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Rhett: that's an interesting mix of thoughts there, but the most pertinent observation is that pricing for videos has dropped because someone with a $2000 camera and a decent computer can make a video good enough to keep most customers happy. The same would appear to apply to photography today, a point which I avoided mentioning in my previous post. Bottom line is that most consumers are price conscious shoppers, and are simply not going to pay $3-5K or so for wedding photography plus another similar amount for videography. But there's every indication that they might be willing to pay a fair amount for some decent combination of the two services, and that's where I'm predicting the industry is heading.

I have to smile a bit when someone starts talking about elaborate equipment and complex production values, when it's obvious from what's happening to pricing that most customers don't really care about all that. Clearly we should all strive to improve the quality of our work on an ongoing basis, but it's just not the case that you need a master's degree and a truckload of equipment to produce marketable results.

Regarding equipment costs, it's a bit silly to try to compare photography and video gear, but it's clearly the case that one can spend a great deal of money on either one. At the high end of video you've got high-definition cameras which can easily cost upwards of $50K each, but almost no one uses those for weddings because customers aren't willing to pay for that...and now you've got the Sony HDV cameras at $3500 each which produce decent HD footage. Most photographers I've seen don't look like they own too many $2500 lenses, and I'll bet they don't have multiple production computers with terabytes of storage on them. It's pointless to claim that the typical photographer is going to own more gear than the typical videographer; there's a wide range in that regard in both industries.
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Old March 29th, 2005, 10:12 AM   #39
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P.S. The ease of sharing video is rapidly improving. When brides can carry their complete wedding video in a device the size of a large cell phone in their purse (which is almost true now), I think we'll see a lot more interest in viewing that compared to staring at a few still photographs. But there will be a place for both...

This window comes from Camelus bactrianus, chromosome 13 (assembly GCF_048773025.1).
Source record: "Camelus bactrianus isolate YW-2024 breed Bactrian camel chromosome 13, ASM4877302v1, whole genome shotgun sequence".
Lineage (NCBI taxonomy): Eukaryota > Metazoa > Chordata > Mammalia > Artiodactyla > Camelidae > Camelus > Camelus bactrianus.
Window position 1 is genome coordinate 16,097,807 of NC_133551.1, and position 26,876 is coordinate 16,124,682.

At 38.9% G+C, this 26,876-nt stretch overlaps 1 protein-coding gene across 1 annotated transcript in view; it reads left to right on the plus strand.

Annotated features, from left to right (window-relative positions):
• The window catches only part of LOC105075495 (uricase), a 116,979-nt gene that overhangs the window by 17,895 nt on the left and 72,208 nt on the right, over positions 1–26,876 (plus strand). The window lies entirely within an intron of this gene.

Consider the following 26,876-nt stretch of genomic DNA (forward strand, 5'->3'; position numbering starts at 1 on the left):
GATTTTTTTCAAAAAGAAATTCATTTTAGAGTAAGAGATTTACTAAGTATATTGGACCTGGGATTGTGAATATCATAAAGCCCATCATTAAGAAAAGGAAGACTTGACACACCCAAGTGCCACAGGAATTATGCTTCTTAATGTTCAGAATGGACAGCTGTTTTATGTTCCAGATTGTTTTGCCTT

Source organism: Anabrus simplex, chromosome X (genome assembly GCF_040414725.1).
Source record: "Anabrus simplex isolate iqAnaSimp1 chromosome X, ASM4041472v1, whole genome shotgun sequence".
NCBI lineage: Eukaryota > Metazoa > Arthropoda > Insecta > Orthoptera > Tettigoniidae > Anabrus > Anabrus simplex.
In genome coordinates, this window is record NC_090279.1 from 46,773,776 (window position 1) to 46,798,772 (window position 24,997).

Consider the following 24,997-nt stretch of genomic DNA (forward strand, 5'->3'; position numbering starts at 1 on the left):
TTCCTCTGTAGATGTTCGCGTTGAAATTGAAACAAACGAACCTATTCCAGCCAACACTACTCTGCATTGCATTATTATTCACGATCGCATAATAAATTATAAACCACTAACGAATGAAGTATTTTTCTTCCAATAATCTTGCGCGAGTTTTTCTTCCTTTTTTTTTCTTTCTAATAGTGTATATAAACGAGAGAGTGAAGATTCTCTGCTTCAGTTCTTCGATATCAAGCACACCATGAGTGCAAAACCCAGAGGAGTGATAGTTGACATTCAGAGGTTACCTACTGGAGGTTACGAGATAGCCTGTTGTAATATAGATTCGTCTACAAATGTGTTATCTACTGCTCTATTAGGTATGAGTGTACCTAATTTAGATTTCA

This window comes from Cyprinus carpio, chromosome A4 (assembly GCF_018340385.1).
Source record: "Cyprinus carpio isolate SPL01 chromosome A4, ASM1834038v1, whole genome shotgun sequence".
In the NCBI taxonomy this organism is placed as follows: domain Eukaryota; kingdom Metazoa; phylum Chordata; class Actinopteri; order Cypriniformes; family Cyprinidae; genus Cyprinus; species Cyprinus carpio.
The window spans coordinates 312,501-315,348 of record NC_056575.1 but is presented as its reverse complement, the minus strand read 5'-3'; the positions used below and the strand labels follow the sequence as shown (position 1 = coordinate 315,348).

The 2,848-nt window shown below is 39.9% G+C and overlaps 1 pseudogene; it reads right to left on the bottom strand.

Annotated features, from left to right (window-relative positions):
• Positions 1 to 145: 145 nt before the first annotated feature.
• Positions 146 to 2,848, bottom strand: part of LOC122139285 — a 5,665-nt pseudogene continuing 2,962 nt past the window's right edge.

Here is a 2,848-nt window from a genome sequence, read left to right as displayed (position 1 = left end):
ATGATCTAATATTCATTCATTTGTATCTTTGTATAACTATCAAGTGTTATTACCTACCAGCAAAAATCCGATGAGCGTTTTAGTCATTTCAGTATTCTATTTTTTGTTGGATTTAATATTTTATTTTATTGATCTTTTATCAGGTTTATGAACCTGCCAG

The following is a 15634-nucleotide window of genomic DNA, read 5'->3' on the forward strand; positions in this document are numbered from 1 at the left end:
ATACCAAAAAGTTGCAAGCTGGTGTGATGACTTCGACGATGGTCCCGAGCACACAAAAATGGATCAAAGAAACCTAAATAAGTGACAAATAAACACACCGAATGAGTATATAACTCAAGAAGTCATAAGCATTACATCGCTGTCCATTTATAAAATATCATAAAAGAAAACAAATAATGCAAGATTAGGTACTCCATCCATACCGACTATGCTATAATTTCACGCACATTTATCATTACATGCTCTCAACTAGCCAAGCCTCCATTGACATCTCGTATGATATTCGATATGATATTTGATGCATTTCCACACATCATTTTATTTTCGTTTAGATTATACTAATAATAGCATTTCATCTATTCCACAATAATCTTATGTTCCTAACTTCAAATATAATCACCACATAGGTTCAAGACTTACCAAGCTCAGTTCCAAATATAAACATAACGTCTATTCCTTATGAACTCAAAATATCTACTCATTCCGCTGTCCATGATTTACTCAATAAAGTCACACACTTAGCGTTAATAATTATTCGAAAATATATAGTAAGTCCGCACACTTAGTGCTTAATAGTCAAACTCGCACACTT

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Old March 29th, 2005, 10:34 AM   #40
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You're absolutely right Kevin. My point is from a customers perspective. Photography has been around for a very long time and much of that time, including today, the best equipment was outside of the reach of the average consumers budget. The pros were shooting medium format. The higher quality justified the higher price. Years of training the client base taught them that it cost's so much because the skill AND the equipment were abnormally expensive. Ever priced a Hasselblad kit with a few bodies and lenses and backs? It's a lot more than a 35mm rig the brides father has. The problem is that there hasn't been the same "re"-education of the client, based on video.
It doesn't help that it doesn't hold the same value as still images (because of the ease of viewing). But the whole industry has been telling them how easy it is to make your own video (I mean companies like Sony, Apple, Microsoft etc.). Then someone shows up with a video camera that is easily within the budget of the brides father (heck the dress cost more than the shooters camera in some cases, and the fathers 35mm camera could certainly cost more, mine does). Now the impression to pay someone a decent wage is overlooked by the fact that they (the family) think "they" could shoot it themselves. If the equipment is no better than they could afford to buy, and we all know it's super easy to do (courtesy of marketing lies) then "why the heck are you charging me so much, at least the photographers got a 22MP Hassy H1D under his arm."
It's a nasty scene. I know video is a lot of work, you know video is a lot of work, but until "they" know it is, everyone suffers. It doesn't help that someone would offer to shoot one for a really low rate either because they are just screwing it up for everyone, including themselves. I'll bet if it cost them $50K in equipment and a dozen years of training they would think twice about working for $300 a day (and it would be much easier to justify the higher cost).
I'll bet the trend to offer combo packages will pick up. But it'll be best served with strategic partnerships of similarly skilled artists. Why try to offer a new trade when you can't be behind both cameras at once anyway. Learn the skill to better your own work, but partner with a good photographer and let them do their job. Besides, it'll save setup costs, that Hassy, in case you didn't know, runs around $20K+.